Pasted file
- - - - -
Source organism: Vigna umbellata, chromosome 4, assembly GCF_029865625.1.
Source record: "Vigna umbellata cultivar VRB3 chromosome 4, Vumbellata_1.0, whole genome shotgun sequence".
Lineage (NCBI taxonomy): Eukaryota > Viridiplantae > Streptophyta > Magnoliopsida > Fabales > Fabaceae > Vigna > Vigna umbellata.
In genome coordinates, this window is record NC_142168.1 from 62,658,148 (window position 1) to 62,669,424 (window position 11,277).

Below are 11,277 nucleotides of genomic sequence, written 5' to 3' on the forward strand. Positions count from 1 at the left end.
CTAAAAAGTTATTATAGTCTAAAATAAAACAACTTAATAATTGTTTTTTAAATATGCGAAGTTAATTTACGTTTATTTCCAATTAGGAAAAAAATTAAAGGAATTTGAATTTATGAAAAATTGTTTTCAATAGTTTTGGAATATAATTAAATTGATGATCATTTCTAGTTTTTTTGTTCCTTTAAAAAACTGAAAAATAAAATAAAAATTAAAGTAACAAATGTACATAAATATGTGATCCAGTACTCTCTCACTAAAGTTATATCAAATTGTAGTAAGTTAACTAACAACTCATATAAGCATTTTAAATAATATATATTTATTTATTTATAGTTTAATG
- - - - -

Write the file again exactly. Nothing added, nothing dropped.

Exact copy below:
Source organism: Vigna umbellata, chromosome 4, assembly GCF_029865625.1.
Source record: "Vigna umbellata cultivar VRB3 chromosome 4, Vumbellata_1.0, whole genome shotgun sequence".
Lineage (NCBI taxonomy): Eukaryota > Viridiplantae > Streptophyta > Magnoliopsida > Fabales > Fabaceae > Vigna > Vigna umbellata.
In genome coordinates, this window is record NC_142168.1 from 62,658,148 (window position 1) to 62,669,424 (window position 11,277).

Below are 11,277 nucleotides of genomic sequence, written 5' to 3' on the forward strand. Positions count from 1 at the left end.
CTAAAAAGTTATTATAGTCTAAAATAAAACAACTTAATAATTGTTTTTTAAATATGCGAAGTTAATTTACGTTTATTTCCAATTAGGAAAAAAATTAAAGGAATTTGAATTTATGAAAAATTGTTTTCAATAGTTTTGGAATATAATTAAATTGATGATCATTTCTAGTTTTTTTGTTCCTTTAAAAAACTGAAAAATAAAATAAAAATTAAAGTAACAAATGTACATAAATATGTGATCCAGTACTCTCTCACTAAAGTTATATCAAATTGTAGTAAGTTAACTAACAACTCATATAAGCATTTTAAATAATATATATTTATTTATTTATAGTTTAATG